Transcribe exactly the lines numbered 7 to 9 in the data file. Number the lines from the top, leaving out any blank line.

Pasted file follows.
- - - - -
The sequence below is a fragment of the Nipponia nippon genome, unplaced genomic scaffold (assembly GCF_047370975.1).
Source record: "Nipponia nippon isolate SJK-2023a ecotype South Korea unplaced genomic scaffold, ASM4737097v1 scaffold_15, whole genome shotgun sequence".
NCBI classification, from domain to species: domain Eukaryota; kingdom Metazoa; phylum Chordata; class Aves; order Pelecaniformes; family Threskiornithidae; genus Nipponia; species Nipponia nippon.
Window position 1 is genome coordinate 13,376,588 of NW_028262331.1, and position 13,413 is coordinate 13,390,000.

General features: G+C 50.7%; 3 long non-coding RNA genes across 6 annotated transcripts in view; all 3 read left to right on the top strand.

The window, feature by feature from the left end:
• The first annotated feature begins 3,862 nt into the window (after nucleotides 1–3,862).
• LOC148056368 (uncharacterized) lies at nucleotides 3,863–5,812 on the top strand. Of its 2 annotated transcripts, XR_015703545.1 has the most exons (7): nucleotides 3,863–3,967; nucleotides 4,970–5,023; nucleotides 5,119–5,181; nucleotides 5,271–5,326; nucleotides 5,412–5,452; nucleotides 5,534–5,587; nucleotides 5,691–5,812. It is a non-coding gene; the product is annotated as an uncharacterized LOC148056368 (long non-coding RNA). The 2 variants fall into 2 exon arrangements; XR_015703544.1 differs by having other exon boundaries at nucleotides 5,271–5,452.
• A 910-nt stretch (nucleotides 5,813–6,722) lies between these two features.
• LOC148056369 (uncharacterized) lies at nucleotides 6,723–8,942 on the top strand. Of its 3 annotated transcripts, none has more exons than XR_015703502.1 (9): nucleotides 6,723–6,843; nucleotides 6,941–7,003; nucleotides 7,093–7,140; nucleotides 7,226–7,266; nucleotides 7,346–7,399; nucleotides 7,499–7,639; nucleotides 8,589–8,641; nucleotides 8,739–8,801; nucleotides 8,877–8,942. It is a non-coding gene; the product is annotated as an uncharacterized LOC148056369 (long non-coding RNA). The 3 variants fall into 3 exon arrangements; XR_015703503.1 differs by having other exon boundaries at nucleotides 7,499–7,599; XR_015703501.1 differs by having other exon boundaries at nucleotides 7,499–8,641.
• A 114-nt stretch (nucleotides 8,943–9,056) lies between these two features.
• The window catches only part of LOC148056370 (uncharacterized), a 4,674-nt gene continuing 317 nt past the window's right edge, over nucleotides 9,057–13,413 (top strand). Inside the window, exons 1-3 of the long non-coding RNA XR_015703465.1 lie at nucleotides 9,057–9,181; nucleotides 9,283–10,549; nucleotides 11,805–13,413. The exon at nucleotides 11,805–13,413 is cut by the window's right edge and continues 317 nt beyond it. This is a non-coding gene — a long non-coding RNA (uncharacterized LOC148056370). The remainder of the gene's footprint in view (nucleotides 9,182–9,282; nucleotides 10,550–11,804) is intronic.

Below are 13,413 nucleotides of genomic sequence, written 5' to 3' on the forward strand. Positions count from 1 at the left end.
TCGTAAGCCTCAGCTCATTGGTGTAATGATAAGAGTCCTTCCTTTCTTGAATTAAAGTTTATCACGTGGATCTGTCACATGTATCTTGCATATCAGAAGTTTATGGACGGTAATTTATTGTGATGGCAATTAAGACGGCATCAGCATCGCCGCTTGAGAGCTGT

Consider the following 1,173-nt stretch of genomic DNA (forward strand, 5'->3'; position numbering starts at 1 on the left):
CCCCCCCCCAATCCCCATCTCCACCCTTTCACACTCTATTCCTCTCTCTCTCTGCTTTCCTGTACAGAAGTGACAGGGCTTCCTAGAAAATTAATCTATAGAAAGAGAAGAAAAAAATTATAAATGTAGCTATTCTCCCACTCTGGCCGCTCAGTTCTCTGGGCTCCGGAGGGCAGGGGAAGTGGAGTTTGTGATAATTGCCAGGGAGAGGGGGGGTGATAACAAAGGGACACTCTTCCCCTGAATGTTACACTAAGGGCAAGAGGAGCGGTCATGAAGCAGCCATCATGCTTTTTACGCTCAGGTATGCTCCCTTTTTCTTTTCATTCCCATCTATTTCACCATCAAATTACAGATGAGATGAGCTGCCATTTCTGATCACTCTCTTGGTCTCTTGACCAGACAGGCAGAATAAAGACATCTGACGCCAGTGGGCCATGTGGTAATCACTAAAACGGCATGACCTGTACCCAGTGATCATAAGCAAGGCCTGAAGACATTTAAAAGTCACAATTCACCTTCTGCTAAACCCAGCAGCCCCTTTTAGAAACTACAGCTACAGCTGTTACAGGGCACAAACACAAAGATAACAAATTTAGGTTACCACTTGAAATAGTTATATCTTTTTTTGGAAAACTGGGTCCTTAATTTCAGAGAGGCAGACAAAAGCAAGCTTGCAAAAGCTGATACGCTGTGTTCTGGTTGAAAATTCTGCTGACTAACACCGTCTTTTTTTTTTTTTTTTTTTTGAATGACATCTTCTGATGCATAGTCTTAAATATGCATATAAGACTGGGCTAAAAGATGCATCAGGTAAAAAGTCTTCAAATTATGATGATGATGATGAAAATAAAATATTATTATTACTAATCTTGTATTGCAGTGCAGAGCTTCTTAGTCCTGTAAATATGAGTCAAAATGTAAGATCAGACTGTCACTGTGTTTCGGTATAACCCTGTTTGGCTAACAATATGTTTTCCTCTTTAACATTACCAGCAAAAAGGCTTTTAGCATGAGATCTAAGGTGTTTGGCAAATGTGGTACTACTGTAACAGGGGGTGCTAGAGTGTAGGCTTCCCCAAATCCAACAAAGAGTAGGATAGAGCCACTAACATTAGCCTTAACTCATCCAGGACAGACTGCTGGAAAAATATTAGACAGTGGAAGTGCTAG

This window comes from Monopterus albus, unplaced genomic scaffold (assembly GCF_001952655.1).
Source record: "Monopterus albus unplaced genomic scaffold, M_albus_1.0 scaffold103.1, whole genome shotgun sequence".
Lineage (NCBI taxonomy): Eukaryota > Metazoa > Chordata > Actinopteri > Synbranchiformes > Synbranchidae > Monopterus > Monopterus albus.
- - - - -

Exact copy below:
• The first annotated feature begins 3,862 nt into the window (after nucleotides 1–3,862).
• LOC148056368 (uncharacterized) lies at nucleotides 3,863–5,812 on the top strand. Of its 2 annotated transcripts, XR_015703545.1 has the most exons (7): nucleotides 3,863–3,967; nucleotides 4,970–5,023; nucleotides 5,119–5,181; nucleotides 5,271–5,326; nucleotides 5,412–5,452; nucleotides 5,534–5,587; nucleotides 5,691–5,812. It is a non-coding gene; the product is annotated as an uncharacterized LOC148056368 (long non-coding RNA). The 2 variants fall into 2 exon arrangements; XR_015703544.1 differs by having other exon boundaries at nucleotides 5,271–5,452.
• A 910-nt stretch (nucleotides 5,813–6,722) lies between these two features.